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May 26 2022 2.12am

London Property Market

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View Rudi Hedman's Profile Rudi Hedman Flag Caterham 07 Apr 22 3.40pm Send a Private Message to Rudi Hedman Add Rudi Hedman as a friend

Originally posted by BlueJay

It certainly hasn't done many favours for the average working man both in terms of being priced out workwise and having somewhere to live. It's still a salvageable situation to an extent if have a national house building program, but I don't trust our government or other parties to deliver on that. There are too many advantages to them not bothering. Making us a nation of renters (and expensive to rent at that) was the plan all along in my view.

Blair started the higher educated but lower paid trend along with importing workers and throwing youngsters on the scrap heap.

 


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View cryrst's Profile cryrst Flag Chatham 07 Apr 22 3.43pm Send a Private Message to cryrst Add cryrst as a friend

Originally posted by BlueJay

It certainly hasn't done many favours for the average working man both in terms of being priced out workwise and having somewhere to live. It's still a salvageable situation to an extent if have a national house building program, but I don't trust our government or other parties to deliver on that. There are too many advantages to them not bothering. Making us a nation of renters (and expensive to rent at that) was the plan all along in my view.

Which would be fine if prices were sensible. In europe I think a certain size property command's x rent. In the UK the reason rents are high is because there are so many owners and its drilled from day one " you must buy"

 

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View BlueJay's Profile BlueJay Flag UK 07 Apr 22 3.48pm Send a Private Message to BlueJay Add BlueJay as a friend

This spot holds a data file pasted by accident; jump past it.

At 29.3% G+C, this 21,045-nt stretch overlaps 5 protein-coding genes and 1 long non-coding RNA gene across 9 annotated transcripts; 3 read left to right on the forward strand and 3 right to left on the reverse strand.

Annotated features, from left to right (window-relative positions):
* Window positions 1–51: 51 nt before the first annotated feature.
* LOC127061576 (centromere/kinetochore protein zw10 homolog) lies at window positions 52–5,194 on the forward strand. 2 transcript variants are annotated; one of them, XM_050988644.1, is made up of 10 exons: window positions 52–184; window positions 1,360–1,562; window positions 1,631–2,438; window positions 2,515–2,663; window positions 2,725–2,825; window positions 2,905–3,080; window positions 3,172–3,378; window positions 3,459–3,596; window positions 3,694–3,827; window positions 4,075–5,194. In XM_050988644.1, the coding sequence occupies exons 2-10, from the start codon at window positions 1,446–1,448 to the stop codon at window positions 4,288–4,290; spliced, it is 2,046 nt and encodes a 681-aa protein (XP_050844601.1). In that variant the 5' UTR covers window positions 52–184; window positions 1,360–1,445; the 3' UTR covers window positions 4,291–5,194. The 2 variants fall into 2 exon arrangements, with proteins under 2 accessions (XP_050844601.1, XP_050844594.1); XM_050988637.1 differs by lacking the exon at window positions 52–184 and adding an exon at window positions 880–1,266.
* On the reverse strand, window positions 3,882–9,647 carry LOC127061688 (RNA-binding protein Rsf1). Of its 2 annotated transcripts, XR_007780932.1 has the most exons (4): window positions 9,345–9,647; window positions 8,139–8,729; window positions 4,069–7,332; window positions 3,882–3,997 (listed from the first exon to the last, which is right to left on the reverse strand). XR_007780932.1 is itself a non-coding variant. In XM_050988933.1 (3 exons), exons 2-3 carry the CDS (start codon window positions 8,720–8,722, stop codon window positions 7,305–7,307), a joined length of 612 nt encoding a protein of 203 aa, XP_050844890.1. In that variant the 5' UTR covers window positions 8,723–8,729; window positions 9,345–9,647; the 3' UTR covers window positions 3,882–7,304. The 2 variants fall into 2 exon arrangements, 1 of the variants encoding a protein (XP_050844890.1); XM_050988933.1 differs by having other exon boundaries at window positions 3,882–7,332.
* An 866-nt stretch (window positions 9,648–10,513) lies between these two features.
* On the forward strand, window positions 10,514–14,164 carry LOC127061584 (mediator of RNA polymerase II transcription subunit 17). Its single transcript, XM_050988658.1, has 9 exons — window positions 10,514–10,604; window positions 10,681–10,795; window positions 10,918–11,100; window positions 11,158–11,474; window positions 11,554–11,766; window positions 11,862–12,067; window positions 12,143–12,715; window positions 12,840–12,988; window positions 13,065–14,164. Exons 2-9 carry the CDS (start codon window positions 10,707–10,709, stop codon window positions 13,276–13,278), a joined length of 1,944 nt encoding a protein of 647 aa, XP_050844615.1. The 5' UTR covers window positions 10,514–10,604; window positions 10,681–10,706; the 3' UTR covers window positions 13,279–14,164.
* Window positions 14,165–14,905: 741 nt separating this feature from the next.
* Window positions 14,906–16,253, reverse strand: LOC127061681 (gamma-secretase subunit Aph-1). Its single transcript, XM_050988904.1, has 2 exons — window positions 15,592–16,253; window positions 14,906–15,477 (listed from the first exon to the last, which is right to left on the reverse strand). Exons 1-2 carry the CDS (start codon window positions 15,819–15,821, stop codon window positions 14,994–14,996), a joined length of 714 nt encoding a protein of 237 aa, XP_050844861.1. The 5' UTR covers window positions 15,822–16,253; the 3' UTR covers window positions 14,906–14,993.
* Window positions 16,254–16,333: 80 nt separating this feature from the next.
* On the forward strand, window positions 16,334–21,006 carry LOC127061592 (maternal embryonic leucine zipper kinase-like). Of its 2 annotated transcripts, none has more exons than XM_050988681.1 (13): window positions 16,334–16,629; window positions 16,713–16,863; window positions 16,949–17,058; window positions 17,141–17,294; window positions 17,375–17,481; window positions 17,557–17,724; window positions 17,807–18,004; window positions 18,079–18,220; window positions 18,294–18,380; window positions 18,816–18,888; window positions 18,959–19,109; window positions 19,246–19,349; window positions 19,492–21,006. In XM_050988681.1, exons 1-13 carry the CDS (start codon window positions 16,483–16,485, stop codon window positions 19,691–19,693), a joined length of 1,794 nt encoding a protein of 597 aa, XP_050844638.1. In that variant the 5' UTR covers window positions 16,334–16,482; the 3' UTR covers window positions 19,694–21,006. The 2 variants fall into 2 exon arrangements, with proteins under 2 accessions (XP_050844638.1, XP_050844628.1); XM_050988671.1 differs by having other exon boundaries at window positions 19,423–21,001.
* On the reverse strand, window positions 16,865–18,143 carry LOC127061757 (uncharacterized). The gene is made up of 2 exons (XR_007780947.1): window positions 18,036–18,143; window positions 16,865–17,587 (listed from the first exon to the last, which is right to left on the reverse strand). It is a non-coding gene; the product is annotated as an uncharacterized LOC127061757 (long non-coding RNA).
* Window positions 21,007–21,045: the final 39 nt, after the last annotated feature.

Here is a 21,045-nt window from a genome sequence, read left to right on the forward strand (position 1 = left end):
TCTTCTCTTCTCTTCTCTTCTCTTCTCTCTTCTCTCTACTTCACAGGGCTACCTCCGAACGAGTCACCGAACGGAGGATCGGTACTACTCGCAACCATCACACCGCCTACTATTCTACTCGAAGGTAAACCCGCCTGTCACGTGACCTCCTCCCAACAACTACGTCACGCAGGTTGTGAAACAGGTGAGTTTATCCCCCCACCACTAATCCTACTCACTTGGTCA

Originally posted by cryrst

Which would be fine if prices were sensible. In europe I think a certain size property command's x rent. In the UK the reason rents are high is because there are so many owners and its drilled from day one " you must buy"

It's a tricky balance as I certainly believe that there's nothing wrong with renting, but at the same time if people want to own and are forced to rent due to the market conditions that's not a great situation, regardless of whether the rent seems reasonable or not. But I do take your point that, if rent was lower it would give people options that didn't break the bank.

Also, to me it only seems right to take years renting as evidence that a person is able to and can be trusted to pay a mortgage, rather than it solely being linked to income in the 2 or 3 years prior.

 

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View Rudi Hedman's Profile Rudi Hedman Flag Caterham 07 Apr 22 4.10pm Send a Private Message to Rudi Hedman Add Rudi Hedman as a friend

A life of renting in the private sector isnít the best preparation for retirement on a pension and a housing allowance in Britain.

 


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View Wisbech Eagle's Profile Wisbech Eagle Flag Truro Cornwall 07 Apr 22 4.47pm Send a Private Message to Wisbech Eagle Add Wisbech Eagle as a friend

Originally posted by Rudi Hedman

If only we could all leave this developing pit and start again in a warmer country and swap place with huge numbers of economic migrants.

If you are retired, or earn an income from working at home, there is nothing to stop you living in a warmer place. There are plenty of options, often where the housing costs are a tiny fraction of the UK. You have to balance that against the quality, availability and cost of health and security. Things we tend to take for granted, until they aren't there.

I owned a beach front home in the Philippines for several years, which was modern, well equipped, aircon throughout and with ensuites for each of the 4 bedrooms. It cost the equivalent of £120,000 when I bought, probably £200,000 today. Among my friends, there was a software developer who worked full time for a games developer in Bristol, doing all his work online. So he would work from mid-afternoon to midnight to match UK time, and spent the mornings on the beach or in his boat. Another worked as a diver on oil rigs, 3 weeks on, 3 off. Another owned and operated a call-centre business.

It can be done, if you want it enough.

 

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View BlueJay's Profile BlueJay Flag UK 07 Apr 22 4.53pm Send a Private Message to BlueJay Add BlueJay as a friend

Originally posted by Wisbech Eagle

If you are retired, or earn an income from working at home, there is nothing to stop you living in a warmer place. There are plenty of options, often where the housing costs are a tiny fraction of the UK. You have to balance that against the quality, availability and cost of health and security. Things we tend to take for granted, until they aren't there.